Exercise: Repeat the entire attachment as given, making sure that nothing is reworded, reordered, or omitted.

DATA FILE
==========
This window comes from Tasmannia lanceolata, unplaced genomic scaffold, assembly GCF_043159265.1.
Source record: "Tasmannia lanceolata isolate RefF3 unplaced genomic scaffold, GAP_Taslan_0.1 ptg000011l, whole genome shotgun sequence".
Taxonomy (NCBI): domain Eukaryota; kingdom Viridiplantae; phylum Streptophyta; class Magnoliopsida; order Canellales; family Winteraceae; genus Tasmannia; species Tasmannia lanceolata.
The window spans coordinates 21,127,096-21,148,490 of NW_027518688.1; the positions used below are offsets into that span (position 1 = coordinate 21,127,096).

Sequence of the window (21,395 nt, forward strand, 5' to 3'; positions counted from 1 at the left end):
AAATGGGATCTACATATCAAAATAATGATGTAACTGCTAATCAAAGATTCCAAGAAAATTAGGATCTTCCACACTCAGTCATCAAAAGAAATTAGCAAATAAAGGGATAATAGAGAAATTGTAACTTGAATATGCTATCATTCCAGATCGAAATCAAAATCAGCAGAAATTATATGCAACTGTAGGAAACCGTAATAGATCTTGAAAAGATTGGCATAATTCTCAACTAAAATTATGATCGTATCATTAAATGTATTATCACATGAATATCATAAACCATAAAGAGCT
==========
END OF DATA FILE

This window comes from Tasmannia lanceolata, unplaced genomic scaffold, assembly GCF_043159265.1.
Source record: "Tasmannia lanceolata isolate RefF3 unplaced genomic scaffold, GAP_Taslan_0.1 ptg000011l, whole genome shotgun sequence".
Taxonomy (NCBI): domain Eukaryota; kingdom Viridiplantae; phylum Streptophyta; class Magnoliopsida; order Canellales; family Winteraceae; genus Tasmannia; species Tasmannia lanceolata.
The window spans coordinates 21,127,096-21,148,490 of NW_027518688.1; the positions used below are offsets into that span (position 1 = coordinate 21,127,096).

Sequence of the window (21,395 nt, forward strand, 5' to 3'; positions counted from 1 at the left end):
AAATGGGATCTACATATCAAAATAATGATGTAACTGCTAATCAAAGATTCCAAGAAAATTAGGATCTTCCACACTCAGTCATCAAAAGAAATTAGCAAATAAAGGGATAATAGAGAAATTGTAACTTGAATATGCTATCATTCCAGATCGAAATCAAAATCAGCAGAAATTATATGCAACTGTAGGAAACCGTAATAGATCTTGAAAAGATTGGCATAATTCTCAACTAAAATTATGATCGTATCATTAAATGTATTATCACATGAATATCATAAACCATAAAGAGCT